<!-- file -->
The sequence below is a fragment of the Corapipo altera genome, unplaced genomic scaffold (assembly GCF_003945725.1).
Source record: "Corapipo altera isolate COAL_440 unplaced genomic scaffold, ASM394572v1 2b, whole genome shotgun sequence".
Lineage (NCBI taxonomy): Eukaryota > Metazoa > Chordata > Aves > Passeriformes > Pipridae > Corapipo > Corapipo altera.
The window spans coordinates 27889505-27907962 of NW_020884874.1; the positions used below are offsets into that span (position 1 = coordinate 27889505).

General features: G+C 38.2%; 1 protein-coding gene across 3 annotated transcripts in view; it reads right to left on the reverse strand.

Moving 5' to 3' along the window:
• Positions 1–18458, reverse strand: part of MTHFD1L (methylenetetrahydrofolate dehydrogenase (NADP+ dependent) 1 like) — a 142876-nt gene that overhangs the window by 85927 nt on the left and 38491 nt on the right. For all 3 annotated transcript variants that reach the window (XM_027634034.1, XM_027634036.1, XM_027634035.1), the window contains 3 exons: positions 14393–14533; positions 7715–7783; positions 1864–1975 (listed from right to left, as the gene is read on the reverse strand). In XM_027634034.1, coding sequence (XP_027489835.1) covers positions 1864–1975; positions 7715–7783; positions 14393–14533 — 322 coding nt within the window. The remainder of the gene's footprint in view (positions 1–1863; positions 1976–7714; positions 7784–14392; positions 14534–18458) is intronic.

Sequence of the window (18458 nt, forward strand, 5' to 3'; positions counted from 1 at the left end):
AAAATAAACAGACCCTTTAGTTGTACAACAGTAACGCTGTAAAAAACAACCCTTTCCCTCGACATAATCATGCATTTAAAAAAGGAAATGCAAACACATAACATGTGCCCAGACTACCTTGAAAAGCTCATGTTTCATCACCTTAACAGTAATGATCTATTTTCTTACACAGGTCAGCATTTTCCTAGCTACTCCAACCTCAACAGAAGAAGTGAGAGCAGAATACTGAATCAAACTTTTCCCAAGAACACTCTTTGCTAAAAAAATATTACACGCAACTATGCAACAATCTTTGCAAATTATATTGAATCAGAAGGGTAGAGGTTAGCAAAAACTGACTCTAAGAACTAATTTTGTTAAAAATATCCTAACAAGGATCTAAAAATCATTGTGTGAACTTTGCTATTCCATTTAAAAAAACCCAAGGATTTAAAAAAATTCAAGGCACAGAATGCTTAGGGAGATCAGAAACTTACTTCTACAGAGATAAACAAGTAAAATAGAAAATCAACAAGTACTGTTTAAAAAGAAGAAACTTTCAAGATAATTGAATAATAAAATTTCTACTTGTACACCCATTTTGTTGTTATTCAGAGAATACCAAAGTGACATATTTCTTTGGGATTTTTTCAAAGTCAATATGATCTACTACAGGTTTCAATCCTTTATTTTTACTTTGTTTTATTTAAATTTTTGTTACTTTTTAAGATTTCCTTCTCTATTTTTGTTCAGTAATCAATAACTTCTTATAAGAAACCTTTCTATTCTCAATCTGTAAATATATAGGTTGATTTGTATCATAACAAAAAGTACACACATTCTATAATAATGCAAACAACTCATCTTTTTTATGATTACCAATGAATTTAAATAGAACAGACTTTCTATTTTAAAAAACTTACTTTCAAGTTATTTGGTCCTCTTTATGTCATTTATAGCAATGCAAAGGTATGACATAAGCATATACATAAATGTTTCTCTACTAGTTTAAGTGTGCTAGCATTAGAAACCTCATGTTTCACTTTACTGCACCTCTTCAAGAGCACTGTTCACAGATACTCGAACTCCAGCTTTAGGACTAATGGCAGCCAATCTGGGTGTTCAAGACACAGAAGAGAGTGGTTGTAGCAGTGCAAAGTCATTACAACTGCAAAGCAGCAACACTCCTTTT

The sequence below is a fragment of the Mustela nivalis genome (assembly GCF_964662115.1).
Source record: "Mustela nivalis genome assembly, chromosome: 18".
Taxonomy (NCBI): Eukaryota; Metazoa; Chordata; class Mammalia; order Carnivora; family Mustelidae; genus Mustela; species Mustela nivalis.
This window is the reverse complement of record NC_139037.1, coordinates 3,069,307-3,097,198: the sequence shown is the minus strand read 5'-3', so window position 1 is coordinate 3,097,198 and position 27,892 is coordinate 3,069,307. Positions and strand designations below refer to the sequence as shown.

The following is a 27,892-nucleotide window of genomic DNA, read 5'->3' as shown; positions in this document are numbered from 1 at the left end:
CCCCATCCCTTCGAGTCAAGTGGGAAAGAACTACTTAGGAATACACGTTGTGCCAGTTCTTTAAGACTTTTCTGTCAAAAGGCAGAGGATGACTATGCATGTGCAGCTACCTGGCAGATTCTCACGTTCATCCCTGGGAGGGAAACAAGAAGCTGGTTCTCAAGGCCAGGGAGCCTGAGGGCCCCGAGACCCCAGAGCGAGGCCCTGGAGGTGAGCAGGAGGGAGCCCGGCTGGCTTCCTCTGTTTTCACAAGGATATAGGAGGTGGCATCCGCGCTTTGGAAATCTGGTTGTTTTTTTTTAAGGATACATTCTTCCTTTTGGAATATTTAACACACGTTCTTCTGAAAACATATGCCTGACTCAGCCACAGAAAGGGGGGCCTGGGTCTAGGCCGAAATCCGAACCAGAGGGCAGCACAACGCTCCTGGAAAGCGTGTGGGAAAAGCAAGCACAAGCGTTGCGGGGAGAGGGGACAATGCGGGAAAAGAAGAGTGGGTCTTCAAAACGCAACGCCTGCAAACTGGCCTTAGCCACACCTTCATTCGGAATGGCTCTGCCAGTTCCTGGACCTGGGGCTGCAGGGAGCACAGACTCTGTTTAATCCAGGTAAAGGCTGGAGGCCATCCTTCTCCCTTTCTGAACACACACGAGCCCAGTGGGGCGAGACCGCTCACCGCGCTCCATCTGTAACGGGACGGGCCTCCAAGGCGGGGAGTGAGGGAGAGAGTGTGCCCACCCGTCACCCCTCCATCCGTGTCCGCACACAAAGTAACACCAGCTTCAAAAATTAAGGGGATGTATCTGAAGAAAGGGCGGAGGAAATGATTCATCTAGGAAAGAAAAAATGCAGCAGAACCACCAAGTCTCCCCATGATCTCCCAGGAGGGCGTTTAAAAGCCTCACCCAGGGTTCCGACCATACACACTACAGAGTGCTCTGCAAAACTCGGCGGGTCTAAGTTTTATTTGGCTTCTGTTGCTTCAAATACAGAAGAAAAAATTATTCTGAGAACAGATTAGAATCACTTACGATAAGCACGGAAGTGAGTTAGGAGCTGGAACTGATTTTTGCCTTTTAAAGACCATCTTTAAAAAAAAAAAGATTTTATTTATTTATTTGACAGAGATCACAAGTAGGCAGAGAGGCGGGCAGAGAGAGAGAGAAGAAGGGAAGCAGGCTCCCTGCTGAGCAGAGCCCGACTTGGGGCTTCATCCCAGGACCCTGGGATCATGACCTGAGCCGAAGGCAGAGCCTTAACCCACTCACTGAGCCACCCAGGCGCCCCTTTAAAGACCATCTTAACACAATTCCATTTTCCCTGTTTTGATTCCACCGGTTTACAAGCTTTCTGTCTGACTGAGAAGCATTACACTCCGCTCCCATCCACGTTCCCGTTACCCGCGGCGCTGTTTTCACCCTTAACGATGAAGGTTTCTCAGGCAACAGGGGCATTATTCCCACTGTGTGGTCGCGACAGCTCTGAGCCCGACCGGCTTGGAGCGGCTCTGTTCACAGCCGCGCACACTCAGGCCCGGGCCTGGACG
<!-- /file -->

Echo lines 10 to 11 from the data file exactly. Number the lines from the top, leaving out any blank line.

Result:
The sequence below is a fragment of the Mustela nivalis genome (assembly GCF_964662115.1).
Source record: "Mustela nivalis genome assembly, chromosome: 18".